• (ii) The Flexible score of a residue is inherited from the best-scoring aligned fragment pair that the residue belongs to (residues may belong to up to n aligned fragments). This can be conceptualized as a sliding window of fragments passing over the residue; the Flexible score of a residue is the Procrustes score corresponding to the best-matching aligned fragment pair. As such, the Flexible score is highly insensitive to global conformation. Residues with a low (good) Flexible score are expected to belong to conserved regions between the compared structures (see Figs. 1[link]c, 2[link], 3[link]a and 4[link]). In contrast, residues with a low Procrustes score (Fig. 1[link]b) are expected to be well embedded within conserved regions.

  • (iii) The Hinging score represents the degree of rotational hinging of the backbone about the central residue, being highly sensitive to any backbone curvature or torsion. This score only exists for residues that are central to an aligned fragment, and is consequently particularly useful for identical or near-identical structures. Allowing identification of regions that exhibit any subtle backbone deformations, the Hinging score provides useful information that can aid in the identification of individual residues involved in conformational change (Fig. 1[link]d).

[Figure 1]
Figure 1
Structural comparison of the backbone in the presence of ligand-induced conformational changes. Illustrations of results from the default ProSMART comparison of open (PDB entry 2cex chain A) and closed (PDB entry 3b50 chain A) forms of the SiaP TRAP sialic acid-binding protein, coloured using a colour gradient according to main-chain dissimilarity scores (yellow implies similarity and red relative dissimilarity; white, not applicable). Since the two models do not superpose well, for clarity only 2cex chain A is shown in (b)–(d). The Procrustes score (b) allows easy identification of locally distorted regions (such as hinges). The Flexible score (c) helps to identify regions that are at all similar, despite any global conformational change (note that the whole structure is coloured yellow, indicating high local similarity despite different global conformations). The Hinging score (d) is useful for identifying subtle backbone deformations (including hinges) that can otherwise be very hard to identify. These complementary depictions allow quick visual identification of exactly which regions are structurally very similar and which exhibit differences. (a) Open (2cex chain A, left) and closed (3b50 chain A, right) forms of SiaP. (b) Coloured by the Procrustes score. (c) Coloured by the Flexible score. (d) Coloured by the Hinging score.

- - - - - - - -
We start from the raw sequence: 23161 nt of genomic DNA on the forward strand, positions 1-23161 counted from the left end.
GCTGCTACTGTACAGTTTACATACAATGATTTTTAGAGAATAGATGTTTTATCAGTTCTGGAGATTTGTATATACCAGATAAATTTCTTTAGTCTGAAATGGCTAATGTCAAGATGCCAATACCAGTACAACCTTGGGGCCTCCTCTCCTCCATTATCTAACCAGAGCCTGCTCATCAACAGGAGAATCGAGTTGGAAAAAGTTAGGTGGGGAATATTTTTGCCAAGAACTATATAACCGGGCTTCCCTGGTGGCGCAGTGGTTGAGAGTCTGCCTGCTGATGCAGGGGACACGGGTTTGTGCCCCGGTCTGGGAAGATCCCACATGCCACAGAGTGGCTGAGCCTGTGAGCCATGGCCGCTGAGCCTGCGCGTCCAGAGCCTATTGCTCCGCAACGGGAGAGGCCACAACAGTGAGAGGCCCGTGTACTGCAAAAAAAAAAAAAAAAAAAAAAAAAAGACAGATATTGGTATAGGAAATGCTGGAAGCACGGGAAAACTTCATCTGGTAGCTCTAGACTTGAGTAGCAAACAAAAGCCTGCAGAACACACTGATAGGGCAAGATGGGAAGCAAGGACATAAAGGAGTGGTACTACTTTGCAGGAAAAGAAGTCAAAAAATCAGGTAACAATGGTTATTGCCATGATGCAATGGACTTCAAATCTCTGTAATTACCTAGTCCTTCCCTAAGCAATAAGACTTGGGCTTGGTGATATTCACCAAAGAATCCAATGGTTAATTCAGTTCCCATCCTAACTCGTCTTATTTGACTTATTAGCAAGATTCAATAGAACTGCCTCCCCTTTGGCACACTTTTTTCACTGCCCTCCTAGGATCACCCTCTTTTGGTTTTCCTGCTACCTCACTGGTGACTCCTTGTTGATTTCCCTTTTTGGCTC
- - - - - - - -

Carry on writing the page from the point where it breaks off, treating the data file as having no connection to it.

[Figure 2]
Figure 2
Comparison of structures sharing low sequence homology. ProSMART structural comparison of a sialic acid-binding protein (PDB entry 2cex chain A) and a sodium α-keto acid-binding protein (PDB entry 2hzk chain A), which share only 14% sequence identity despite exhibiting the same overall global fold. In (b) and (c) the models are coloured by the Flexible score using a colour gradient (yellow implies similarity and red relative dissimilarity; white, not applicable). This representation allows quick and easy visual identification of exactly which regions are structurally similar and which exhibit differences; note that this level of insight could not be achieved by simple superposition (a). (a) 2cex chain A and 2hzk chain A superposed. (b) 2cex chain A coloured by the Flexible score. (c) 2hzk chain A coloured by the Flexible score.
[Figure 3]
Figure 3